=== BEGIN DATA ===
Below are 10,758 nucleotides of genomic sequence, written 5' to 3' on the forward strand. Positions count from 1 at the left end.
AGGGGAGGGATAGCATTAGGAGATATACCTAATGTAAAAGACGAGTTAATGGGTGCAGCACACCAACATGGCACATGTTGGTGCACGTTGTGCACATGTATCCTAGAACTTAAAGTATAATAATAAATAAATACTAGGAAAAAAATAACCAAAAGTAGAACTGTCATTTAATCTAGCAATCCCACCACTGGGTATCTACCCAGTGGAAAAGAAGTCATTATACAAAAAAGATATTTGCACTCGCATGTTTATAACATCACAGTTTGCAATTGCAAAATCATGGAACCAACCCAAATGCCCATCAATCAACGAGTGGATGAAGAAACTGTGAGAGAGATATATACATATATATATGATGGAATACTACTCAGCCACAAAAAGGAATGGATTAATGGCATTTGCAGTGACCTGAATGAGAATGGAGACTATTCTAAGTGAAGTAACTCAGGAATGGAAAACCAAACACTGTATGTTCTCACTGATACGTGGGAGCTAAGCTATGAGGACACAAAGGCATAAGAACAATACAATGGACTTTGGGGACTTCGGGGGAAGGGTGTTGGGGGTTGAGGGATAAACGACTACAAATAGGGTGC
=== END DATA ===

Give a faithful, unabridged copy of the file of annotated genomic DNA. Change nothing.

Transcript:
Below are 10,758 nucleotides of genomic sequence, written 5' to 3' on the forward strand. Positions count from 1 at the left end.
AGGGGAGGGATAGCATTAGGAGATATACCTAATGTAAAAGACGAGTTAATGGGTGCAGCACACCAACATGGCACATGTTGGTGCACGTTGTGCACATGTATCCTAGAACTTAAAGTATAATAATAAATAAATACTAGGAAAAAAATAACCAAAAGTAGAACTGTCATTTAATCTAGCAATCCCACCACTGGGTATCTACCCAGTGGAAAAGAAGTCATTATACAAAAAAGATATTTGCACTCGCATGTTTATAACATCACAGTTTGCAATTGCAAAATCATGGAACCAACCCAAATGCCCATCAATCAACGAGTGGATGAAGAAACTGTGAGAGAGATATATACATATATATATGATGGAATACTACTCAGCCACAAAAAGGAATGGATTAATGGCATTTGCAGTGACCTGAATGAGAATGGAGACTATTCTAAGTGAAGTAACTCAGGAATGGAAAACCAAACACTGTATGTTCTCACTGATACGTGGGAGCTAAGCTATGAGGACACAAAGGCATAAGAACAATACAATGGACTTTGGGGACTTCGGGGGAAGGGTGTTGGGGGTTGAGGGATAAACGACTACAAATAGGGTGC